Pearson reaction to the Spotlight on Design and Technology Study in England
At Pearson we have taken time to review the EPI paper “A Spotlight on Design and Technology study in England”, and recognise some of the fundamental challenges facing design education in the UK.
Since the reform of the qualification, there have been several challenges:
- the training and recruitment of D&T teachers,
- the provision of CPD to support teachers in adapting to the new qualification content,
- the move away from traditional material areas including the impact this change had for Food Technology,
- the impact that increased interest in Engineering as a curriculum pathway.
- schools becoming academies and multi-academy trusts, new and free schools, and a divide between state and private sector funding for design and technology education.
On top of these challenges, the pandemic has significantly shifted thinking about education, thanks in part to the outstanding work and resilience of teachers to adapt throughout the changing landscape of schools dealing with Covid-19. As we leave this period of disruption cautiously, curriculum offers feel ever more prominent in the minds of all stakeholders.
We would like to know more about the reasons behind the national decline in Design and Technology and add context to our understanding of how Pearson could prepare for future reform.
There are the regional differences in entries in the report, which could relate to many factors: the availability of teachers for recruitment, changes in funding, regional industries, demography changes, funded and unfunded support, centres and teachers able to deliver a course offer that achieves the many needs of all stakeholders in schools, and the UK wide review of curriculum offers under tightening budgets.
We would like to know more about what has caused regional differences to appear, and how these can be tackled in meaningful ways in future reforms to improve uptake of D&T as an important subject.
Engineering and progression pathways to HE
Whilst the growing popularity of Engineering is obvious, the challenges remain for both funding, ongoing CPD to support its teaching, and the long-term pathways for progression for all learners. The inclusion of mathematics content in Design and Technology general qualifications was at the time a significant addition, which Engineering will also acutely need to be able to deliver.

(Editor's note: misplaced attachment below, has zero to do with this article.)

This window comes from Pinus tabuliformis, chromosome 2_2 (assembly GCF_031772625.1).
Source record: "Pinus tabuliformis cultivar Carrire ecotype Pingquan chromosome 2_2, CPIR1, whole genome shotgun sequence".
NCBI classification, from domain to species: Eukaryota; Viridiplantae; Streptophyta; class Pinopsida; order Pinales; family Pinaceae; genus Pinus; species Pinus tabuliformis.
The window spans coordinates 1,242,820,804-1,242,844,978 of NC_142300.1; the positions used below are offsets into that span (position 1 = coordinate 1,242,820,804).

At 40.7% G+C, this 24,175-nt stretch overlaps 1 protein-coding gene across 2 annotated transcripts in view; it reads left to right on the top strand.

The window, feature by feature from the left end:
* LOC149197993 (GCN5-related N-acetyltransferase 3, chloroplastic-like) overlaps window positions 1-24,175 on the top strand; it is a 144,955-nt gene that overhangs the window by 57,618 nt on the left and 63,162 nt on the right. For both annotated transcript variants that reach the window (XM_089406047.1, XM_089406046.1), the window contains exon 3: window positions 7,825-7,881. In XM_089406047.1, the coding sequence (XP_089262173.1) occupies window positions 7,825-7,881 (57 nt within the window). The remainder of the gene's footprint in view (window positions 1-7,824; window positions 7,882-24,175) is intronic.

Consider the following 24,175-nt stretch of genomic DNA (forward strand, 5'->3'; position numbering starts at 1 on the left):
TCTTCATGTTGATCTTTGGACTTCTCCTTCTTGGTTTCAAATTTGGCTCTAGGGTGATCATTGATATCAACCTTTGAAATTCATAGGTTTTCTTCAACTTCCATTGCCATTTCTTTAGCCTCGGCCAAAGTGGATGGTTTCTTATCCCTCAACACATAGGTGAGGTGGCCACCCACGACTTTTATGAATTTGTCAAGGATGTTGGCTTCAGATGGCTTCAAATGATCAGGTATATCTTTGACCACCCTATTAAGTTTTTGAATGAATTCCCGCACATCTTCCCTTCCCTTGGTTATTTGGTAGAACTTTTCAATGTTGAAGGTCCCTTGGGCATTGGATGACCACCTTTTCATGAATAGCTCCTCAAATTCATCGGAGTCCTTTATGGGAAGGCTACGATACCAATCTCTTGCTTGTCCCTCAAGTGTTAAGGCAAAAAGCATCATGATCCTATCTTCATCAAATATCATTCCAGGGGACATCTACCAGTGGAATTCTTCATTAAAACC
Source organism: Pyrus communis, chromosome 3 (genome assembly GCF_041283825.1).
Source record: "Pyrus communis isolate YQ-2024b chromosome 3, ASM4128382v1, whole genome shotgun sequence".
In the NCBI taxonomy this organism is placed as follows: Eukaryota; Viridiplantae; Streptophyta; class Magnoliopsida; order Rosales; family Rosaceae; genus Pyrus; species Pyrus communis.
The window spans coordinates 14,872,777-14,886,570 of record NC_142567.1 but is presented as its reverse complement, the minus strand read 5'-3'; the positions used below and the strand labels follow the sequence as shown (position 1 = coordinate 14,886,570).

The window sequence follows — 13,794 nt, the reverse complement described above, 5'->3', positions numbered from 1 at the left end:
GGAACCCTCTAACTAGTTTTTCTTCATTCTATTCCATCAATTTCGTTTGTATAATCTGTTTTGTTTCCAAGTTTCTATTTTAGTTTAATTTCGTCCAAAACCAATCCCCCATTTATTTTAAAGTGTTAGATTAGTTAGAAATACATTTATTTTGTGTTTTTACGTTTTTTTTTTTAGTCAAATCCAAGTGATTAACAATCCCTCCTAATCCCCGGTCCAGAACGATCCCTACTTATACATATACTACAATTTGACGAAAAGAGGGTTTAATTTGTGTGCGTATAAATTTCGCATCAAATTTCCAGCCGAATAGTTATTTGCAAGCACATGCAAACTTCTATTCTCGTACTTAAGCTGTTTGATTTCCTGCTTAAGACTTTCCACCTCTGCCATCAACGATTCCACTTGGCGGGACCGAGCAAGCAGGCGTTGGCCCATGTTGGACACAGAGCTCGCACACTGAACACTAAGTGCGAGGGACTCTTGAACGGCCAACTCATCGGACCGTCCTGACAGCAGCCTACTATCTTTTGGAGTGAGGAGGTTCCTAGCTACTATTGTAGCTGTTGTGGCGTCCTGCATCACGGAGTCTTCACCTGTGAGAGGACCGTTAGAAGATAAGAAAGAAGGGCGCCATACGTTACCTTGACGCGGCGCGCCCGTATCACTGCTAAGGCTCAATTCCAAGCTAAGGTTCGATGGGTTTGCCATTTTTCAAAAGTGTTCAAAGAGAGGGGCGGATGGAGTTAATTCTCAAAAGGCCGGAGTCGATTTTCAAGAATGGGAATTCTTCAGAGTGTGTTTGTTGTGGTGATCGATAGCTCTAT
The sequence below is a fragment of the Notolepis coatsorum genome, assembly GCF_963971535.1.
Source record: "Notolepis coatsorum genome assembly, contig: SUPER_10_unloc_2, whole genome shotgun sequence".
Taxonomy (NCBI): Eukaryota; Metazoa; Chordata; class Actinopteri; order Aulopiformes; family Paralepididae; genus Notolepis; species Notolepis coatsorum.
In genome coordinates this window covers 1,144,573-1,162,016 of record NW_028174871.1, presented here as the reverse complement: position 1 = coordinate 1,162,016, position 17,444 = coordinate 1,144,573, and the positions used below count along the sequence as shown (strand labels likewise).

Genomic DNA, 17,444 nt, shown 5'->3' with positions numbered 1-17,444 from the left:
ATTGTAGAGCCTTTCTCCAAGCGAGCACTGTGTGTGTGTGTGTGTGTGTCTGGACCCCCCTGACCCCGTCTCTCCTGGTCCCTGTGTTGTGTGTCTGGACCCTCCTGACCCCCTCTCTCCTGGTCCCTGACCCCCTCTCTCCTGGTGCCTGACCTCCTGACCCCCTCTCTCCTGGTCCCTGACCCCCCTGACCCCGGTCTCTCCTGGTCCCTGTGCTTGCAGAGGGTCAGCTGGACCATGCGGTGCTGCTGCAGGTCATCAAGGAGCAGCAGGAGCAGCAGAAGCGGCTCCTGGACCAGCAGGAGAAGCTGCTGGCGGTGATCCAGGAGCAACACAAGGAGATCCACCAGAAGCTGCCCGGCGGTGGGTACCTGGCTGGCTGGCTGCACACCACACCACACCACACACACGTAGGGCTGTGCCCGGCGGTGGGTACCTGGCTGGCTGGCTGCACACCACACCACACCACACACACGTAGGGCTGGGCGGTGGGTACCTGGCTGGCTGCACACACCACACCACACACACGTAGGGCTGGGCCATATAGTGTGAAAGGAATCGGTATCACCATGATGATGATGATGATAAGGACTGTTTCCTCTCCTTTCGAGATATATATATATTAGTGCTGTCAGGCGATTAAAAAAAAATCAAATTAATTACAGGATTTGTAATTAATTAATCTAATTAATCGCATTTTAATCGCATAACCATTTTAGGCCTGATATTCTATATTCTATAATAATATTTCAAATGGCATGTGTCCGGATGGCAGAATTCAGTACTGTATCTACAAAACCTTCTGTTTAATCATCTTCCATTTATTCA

Furthermore, Higher Education pathways to study Design and Engineering related degrees have not significantly changed since the reform of D&T qualifications, and the value of Mathematics and the Sciences remains central for applicants to HE, with D&T a nice to have rather than a requirement.
We would like to know more about centres offering Engineering, and understand the main reasons it is considered an alternative to D&T. We would also like to know more about HE progression and why D&T is not considered as an entry requirement.
Teachers delivering D&T
The most important aspect of our work at Pearson is to focus on our centres and put you and your needs at the heart of our efforts. Part of the report that we would like to understand more is what factors are leading to the decline in entries.
We would like to know what decisions are being made, and by whom, and under what conditions, where D&T both remains on the curriculum and where it is removed. We would also like to know what pain points are being experienced by those that ultimately decide to move away from D&T, and what Pearson as an organisation could do to resolve these. We would lastly like to know what the future looks like for D&T provision across new/free schools, multi-academy trusts and schools that have historically held D&T as an important part of their curriculum.
Our research programme into Design education will aim to identify answers to these questions and establish the broader needs for the subject long term.